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GP Week : Issue 23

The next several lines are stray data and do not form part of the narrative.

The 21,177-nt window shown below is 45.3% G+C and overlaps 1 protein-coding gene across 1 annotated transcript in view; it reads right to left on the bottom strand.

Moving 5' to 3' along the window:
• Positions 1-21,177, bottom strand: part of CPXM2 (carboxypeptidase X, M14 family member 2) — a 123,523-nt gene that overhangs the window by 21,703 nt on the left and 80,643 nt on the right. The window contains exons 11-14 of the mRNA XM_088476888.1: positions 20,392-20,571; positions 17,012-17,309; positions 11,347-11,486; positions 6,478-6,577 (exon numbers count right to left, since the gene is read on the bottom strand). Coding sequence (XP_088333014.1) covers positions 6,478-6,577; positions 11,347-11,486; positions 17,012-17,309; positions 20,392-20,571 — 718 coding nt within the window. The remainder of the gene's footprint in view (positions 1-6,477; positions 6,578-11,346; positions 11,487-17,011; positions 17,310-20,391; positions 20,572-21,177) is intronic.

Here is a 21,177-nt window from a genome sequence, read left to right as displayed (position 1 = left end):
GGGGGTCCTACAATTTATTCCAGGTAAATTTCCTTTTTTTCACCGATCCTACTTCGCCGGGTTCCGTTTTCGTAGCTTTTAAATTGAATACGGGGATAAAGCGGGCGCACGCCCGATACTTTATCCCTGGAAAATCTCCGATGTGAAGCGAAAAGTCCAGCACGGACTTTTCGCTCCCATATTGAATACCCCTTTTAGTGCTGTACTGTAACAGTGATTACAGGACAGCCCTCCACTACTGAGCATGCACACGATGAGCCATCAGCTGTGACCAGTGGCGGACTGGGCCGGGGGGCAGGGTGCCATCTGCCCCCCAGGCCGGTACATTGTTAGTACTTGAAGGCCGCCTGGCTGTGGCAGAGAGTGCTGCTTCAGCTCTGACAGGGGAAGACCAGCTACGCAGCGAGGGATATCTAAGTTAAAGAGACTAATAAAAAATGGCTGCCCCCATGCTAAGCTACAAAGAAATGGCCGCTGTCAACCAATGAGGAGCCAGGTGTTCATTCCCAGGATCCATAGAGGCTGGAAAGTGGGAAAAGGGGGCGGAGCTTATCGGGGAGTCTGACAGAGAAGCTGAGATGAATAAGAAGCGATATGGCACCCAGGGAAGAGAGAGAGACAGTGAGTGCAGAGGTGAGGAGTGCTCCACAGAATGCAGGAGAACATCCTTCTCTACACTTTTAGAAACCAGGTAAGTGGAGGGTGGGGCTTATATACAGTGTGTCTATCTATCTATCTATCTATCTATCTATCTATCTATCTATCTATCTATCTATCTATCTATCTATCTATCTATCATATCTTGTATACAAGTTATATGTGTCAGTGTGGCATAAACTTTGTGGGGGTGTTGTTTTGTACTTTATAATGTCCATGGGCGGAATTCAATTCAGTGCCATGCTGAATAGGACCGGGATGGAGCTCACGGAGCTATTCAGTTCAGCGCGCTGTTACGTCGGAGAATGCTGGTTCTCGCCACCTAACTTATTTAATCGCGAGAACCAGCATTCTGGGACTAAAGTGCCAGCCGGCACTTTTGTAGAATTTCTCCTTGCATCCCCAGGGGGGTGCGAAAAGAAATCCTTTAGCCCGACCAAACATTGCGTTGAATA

>>F1 INSIGHT the track on that outing. Its pedigree was assured, but the only change that Moss’old ally and engineer Alf Francis had been able to make to the car to prepare it for aviation fuel was the fitting of new jets. Otherwise it ran in identical trim to the car which had been parked after Brabham’s win on December 26, 1957. Moss’observations of the car onal driven by Jack Brabham to victory at the BRSCC Boxing Day race at Brands Hatch, setting a new fastest lap for Walker and his 2-litre Cooper Climax T43 took on the might of the Formula 1 fraternity of 1958 for the opening round of the season. In total 10 cars took to the grid for the race: Stirling Moss in the privately entered Cooper would take on three brand new Ferrari Dino 246 cars driven by Mike Hawthorn, Peter Collins and Luigi Musso, and six Maseratis driven by Carlos Menditeguy, Jean Behra, Franciso Godia, Harry Schell, Horace Gould and Moss’great rival and friend Juan Manuel Fangio. The Cooper itself had been would be instrumental for the weekend’s strategic game: “It felt fast although the road holding was no better than fair, particularly on the slow corners,”he said of practice. “However, it handled far better with a full load of fuel of which it used fifteen and a half gallons on my fifteen laps of practice.” Come Friday, the team put 4.50s on the front, which improved the handling hugely for Moss. The simple problem with these new tyres was their duration… 30 laps: 40 at best. The Argentine Grand Prix was due to be an 80 lap Grand Prix. With the Cooper’s wheels being fixed by studs compared to the Ferraris and Maseratis relying on knock-off hubs, any advantage the little Cooper could build up would be completely demolished by the length of time a tyre stop would take. The race was simply unwinnable. Saturday’s final practice effort was well below Stirling’s expectations. He was left in seventh place on the grid, partly out of a need to conserve his tyres for the race, partly due to concerns over the stability of the gearbox, and partly due to the immense pain being dealt out by his left eye. “A few days before the race I’d been play-fighting with my wife,”he told me back in 2004, “We were just messing around, and she accidentally scratched four millimetres off my cornea! I had to wear a patch because it was seeping so much, and for most of practice I couldn’t see. Come race day, it was still painful and blurred.” But Moss, ever the racer, pushed on through the pain and clear disadvantage of using just one eye, and took to the grid on the afternoon of Sunday January 19, at the 2.4 mile Buenos Aires Autodrome. The conditions that day were sweltering, and it was clear that a tyre stop would be essential for every driver on the grid. “It was a late start, 4:30pm, and I got away well,”Moss wrote. “Collins broke a halfshaft on the line, which lessened the opposition. First time round I was fourth behind Behra, Hawthorn and Fangio, and then I moved up a place, but on the fourth lap the gearbox jammed in second and I did almost a complete lap like that. “I was just going to pull into the pits and get Alf Francis onto it, when suddenly it freed. It was, in fact, one of the luckiest breaks I have ever experienced.” The clutch on the Cooper had broken, and a locking device on the gearbox to prevent it jumping out of gear had left the car stuck in second. Quite incredibly, a stone was thrown up under the car and released the device, freeing Moss to change gear without the clutch and race on. In total Moss had lost about 15 seconds and had been passed by Musso, but with his stroke of luck and a renewed vigour, Moss charged on and re-passed Musso to take fourth, all the while being sure to conserve his tyres. On lap 18 he took third from Behra, eventually catching and taking Hawthorn for second. On lap 35, race-leader Fangio came in for fresh tyres, leaving Moss out in front all alone. At 40 laps Moss held a 22 second lead over Behra, and when he pitted on lap 54 Moss held over a minute on Fangio, whose car started to slow considerably, falling behind his rivals. This left Musso second and Hawthorn third. Meanwhile in the pits, Alf Francis and the Rob Walker team were playing out a charade. “Alf stood out in the pits with a churn of petrol and new tyres so everyone thought I’d be pitting soon,”Moss explained. “Nobody was concerned that I was leading because they knew how long it would take for me to stop.” By now, the breaker strip had started to appear on Moss’ rear tyres, first as a white dot, and then as a long white line. It began to broaden, lap after lap. Moss kept to the oily parts of the track to try and cool his tyres. By now Musso and the Ferraris had realised Moss wasn’t going to pit, and they chased after him. “I won by just a few seconds,” he grinned, “and my tyres were literally fluffy. I just made it. I even had to drive on the grass to keep the tyres cool.” Stirling Moss had run his tyres twice as far as they should have gone. In a privately entered Cooper, he had taken on and beaten the might of Ferrari and Maserati and taken his first points in a championship he should, but for the virtue of being a true gentleman, have won. Stirling Moss never did win the championship, but that Argentine Grand Prix and the incredible skill against all odds of the driver in the little Cooper is still revered as one of the greatest drives ever witnessed in the history of this sport. The victory was also of great historical importance, for it marked the first F1 win for a mid-engined Grand Prix car, and paved the way for the future of the sport. “Was I brave that day or stupid?”Moss reflected. “To this day I don’t know, as the two were very closely related. I did everything you shouldn’t normally do to win that race.” 23